• Disk Encryption Against Insider Attacks: Greenleaf Book Group Data Breach Notifications Sent

    Does it make sense to use computer encryption software on desktop computers?  Or laptop computers that are never taken out of locked facilities?  The answer is a resounding "yes" for both as the below story involving the Greenleaf Book Group shows.

    Janitor Steals Computers

    Within the data breach community, there is a type of data breach known as "insider attacks."  These are situations where the attack happens within an organization's supposed security perimeter, as opposed to attempts to hack into a network or company laptops being lost at the airport.

    Insider attacks are largely attributed to employees who are dissatisfied with their employer (as in this story where a Microsoft employee – now ex-employee – was charged with leaking trade secrets).  However, the label can be applied to any instances where a data breach is caused by somebody who had the right to be within the security perimeter, even if they are not a proper employee.  Janitors, for example, who are contracted to provide their services.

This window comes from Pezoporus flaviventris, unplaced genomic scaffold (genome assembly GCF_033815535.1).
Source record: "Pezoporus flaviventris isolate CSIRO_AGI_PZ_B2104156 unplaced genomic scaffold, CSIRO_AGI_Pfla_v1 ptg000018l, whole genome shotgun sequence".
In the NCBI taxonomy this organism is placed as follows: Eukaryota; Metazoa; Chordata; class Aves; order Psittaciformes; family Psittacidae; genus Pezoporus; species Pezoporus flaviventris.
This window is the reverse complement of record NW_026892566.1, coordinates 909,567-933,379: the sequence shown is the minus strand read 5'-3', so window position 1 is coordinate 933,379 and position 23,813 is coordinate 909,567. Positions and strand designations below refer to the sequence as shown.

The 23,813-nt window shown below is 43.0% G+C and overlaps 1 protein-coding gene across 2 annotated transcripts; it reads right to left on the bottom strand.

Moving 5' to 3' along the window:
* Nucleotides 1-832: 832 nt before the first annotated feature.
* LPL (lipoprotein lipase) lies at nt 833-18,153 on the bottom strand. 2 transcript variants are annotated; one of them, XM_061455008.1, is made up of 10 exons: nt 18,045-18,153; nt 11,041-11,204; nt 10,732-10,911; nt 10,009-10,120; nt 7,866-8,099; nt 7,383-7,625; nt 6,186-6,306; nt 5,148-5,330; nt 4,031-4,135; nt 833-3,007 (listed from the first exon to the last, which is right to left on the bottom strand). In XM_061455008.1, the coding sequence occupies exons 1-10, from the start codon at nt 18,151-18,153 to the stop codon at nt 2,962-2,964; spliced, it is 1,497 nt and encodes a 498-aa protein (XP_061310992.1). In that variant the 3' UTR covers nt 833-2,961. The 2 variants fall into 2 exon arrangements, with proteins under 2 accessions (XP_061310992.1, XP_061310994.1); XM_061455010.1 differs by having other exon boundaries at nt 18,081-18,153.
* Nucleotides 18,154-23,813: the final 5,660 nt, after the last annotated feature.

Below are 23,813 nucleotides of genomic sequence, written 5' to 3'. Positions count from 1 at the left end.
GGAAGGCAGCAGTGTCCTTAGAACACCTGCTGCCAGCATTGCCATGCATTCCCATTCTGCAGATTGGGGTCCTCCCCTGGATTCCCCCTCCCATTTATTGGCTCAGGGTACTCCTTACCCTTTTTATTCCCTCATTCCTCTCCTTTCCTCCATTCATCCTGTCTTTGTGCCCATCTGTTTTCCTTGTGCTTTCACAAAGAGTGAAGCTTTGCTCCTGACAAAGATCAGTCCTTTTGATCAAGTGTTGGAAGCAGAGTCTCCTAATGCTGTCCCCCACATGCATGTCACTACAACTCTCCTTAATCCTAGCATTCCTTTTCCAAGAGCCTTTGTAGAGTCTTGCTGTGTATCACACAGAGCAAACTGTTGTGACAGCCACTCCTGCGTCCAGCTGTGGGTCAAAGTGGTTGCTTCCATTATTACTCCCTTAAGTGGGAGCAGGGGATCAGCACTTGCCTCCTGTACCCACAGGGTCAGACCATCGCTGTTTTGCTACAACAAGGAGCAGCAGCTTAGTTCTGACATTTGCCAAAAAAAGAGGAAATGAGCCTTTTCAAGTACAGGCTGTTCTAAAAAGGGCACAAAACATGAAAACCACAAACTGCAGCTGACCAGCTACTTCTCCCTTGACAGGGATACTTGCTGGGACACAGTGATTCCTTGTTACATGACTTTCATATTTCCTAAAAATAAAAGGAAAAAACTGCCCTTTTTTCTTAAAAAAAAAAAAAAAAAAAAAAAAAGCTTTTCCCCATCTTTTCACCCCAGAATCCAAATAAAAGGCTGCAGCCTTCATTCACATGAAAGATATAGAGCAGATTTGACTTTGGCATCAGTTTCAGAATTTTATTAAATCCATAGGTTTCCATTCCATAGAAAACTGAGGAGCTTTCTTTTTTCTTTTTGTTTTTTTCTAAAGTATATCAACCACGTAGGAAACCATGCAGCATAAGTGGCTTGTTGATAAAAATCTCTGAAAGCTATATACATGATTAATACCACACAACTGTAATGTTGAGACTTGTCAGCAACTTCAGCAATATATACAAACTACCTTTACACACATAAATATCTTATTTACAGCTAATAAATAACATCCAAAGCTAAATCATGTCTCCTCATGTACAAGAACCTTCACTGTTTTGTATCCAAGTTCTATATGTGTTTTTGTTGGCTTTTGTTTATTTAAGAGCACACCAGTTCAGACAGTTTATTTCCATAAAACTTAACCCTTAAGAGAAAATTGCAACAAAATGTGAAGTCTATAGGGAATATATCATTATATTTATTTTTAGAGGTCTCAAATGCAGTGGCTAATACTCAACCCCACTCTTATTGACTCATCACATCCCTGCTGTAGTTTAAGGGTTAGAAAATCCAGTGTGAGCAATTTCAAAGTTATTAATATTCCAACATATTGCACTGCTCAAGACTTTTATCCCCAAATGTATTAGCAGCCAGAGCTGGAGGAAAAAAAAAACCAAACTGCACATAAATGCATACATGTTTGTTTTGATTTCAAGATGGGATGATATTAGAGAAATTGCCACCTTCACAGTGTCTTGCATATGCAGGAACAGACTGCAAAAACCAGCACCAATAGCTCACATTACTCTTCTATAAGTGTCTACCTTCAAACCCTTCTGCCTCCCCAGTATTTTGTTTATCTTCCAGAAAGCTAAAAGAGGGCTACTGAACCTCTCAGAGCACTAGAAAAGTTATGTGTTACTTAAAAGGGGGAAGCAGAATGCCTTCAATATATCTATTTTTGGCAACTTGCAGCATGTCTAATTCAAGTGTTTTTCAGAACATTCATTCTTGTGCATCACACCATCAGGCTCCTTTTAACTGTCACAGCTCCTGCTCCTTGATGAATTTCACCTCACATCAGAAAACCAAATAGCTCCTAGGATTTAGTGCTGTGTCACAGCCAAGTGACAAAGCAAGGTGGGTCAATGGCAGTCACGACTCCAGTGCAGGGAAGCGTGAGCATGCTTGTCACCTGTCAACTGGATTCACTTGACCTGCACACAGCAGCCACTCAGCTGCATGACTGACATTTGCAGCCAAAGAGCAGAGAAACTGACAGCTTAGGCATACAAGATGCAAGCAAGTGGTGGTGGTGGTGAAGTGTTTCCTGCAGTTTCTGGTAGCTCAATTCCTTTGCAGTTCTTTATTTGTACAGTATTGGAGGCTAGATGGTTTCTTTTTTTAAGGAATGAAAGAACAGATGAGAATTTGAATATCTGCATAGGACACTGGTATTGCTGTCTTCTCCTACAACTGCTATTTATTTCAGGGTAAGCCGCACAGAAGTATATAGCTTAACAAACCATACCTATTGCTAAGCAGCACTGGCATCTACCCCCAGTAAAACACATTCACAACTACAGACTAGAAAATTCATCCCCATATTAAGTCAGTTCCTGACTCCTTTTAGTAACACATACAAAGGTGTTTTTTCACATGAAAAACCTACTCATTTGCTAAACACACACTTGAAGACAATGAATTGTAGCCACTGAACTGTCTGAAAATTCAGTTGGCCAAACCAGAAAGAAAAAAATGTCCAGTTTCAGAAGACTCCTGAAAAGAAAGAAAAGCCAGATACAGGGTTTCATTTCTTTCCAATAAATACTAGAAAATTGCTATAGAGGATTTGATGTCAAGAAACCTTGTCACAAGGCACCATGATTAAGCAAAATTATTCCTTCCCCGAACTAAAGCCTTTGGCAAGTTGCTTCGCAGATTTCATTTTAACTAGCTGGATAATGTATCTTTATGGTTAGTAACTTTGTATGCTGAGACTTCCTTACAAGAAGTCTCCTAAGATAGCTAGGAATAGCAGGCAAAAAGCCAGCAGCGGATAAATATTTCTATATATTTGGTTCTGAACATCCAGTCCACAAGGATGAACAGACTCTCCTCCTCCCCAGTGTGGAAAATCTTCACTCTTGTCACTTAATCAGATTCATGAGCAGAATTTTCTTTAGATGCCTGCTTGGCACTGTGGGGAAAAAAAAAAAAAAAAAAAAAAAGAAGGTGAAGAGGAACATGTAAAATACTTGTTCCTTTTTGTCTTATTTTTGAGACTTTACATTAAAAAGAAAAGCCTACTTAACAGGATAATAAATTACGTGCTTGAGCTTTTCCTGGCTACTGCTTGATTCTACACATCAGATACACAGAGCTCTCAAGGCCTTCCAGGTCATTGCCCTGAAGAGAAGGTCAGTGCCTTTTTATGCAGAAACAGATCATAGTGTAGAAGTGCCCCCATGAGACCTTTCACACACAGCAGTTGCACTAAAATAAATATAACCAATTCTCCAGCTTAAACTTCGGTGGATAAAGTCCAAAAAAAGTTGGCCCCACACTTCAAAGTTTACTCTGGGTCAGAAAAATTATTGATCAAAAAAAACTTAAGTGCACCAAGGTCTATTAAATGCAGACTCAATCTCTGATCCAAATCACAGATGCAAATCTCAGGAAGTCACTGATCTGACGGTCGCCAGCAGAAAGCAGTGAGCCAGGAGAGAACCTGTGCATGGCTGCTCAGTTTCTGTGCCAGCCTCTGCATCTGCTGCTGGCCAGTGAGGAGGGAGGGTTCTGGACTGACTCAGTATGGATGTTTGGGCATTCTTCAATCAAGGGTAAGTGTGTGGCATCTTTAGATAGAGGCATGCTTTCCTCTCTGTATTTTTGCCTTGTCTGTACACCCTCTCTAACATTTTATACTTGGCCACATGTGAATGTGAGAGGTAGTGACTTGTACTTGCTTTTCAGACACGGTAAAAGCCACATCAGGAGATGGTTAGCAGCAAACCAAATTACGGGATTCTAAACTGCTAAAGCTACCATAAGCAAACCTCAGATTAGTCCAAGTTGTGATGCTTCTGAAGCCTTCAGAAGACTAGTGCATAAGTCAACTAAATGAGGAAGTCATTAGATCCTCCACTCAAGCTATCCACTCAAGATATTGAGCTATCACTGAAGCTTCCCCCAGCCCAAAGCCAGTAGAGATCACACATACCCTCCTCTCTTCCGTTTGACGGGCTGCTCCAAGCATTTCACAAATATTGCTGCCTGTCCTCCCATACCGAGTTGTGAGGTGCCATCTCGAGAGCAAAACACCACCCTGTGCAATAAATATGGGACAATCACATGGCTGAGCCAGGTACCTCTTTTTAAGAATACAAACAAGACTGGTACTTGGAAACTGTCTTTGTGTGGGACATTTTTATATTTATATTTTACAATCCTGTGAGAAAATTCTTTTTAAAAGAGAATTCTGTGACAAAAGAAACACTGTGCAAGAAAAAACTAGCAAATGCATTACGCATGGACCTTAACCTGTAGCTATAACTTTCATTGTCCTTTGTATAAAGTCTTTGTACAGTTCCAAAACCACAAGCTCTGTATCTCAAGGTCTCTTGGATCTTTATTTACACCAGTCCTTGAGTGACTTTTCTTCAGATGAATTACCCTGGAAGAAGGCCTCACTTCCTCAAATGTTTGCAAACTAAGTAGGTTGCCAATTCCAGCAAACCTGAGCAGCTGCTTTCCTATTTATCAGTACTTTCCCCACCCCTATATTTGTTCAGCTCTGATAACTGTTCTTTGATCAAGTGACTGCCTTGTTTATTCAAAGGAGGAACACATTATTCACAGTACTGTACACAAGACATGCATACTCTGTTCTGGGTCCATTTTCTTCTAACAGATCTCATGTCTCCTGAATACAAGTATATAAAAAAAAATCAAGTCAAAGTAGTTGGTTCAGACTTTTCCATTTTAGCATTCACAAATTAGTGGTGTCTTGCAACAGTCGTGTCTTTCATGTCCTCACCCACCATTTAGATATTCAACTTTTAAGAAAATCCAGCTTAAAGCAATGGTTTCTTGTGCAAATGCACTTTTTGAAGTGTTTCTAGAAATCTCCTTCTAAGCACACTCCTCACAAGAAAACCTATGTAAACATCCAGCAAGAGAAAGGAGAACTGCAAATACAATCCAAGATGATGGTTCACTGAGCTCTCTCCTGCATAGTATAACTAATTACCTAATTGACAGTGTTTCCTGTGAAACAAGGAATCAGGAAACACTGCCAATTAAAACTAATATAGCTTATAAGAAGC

In Greenleaf Book Group's case, a letter filed with the Maryland AG Office relates how the publisher became a victim of an insider data breach when a janitor stole five desktop and laptop computers.  The computers were "password protected (but unencrypted)" and had files and emails that included names, credit card information, email addresses, and (in some cases) a mailing address.

    They admit to a total of 6 Maryland residents being affected but only because the letter is meant for the MD Attorney General's Office.  Who knows how many more were affected?  More importantly, why was data encryption software not used to protect the data?

    False Sense of Security